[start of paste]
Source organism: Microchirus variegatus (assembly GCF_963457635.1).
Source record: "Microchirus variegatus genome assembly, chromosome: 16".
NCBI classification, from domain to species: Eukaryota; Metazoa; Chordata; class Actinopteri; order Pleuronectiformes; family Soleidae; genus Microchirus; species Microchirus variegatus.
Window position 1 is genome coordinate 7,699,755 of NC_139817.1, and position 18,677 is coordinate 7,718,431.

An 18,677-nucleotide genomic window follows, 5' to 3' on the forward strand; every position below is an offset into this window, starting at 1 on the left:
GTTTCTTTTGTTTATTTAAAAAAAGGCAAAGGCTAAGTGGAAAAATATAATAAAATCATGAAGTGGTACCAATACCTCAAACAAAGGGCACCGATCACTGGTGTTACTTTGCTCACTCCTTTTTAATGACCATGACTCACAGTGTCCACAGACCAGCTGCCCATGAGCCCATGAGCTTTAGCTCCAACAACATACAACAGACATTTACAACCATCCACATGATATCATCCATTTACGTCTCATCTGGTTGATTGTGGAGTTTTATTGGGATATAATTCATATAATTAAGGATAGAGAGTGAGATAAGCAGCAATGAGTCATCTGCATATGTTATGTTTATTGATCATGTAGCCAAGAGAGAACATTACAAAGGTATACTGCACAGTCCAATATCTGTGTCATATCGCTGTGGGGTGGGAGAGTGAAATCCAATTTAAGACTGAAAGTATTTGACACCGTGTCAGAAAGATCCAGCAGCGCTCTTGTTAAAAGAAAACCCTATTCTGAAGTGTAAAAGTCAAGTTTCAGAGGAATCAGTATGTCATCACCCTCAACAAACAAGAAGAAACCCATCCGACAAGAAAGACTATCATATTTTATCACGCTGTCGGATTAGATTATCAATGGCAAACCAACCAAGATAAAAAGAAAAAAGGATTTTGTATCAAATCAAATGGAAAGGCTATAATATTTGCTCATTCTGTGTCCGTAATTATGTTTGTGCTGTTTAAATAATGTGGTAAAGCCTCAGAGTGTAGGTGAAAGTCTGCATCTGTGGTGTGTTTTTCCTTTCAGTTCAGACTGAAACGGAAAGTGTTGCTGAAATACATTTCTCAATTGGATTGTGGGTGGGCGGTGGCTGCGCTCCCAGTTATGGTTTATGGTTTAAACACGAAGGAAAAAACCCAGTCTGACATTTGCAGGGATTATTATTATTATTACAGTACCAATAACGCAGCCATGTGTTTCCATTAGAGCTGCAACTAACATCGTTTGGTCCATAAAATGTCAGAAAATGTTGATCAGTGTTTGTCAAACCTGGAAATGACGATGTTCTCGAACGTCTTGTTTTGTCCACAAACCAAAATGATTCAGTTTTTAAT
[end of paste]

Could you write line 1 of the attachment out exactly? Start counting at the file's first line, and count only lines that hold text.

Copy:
Source organism: Microchirus variegatus (assembly GCF_963457635.1).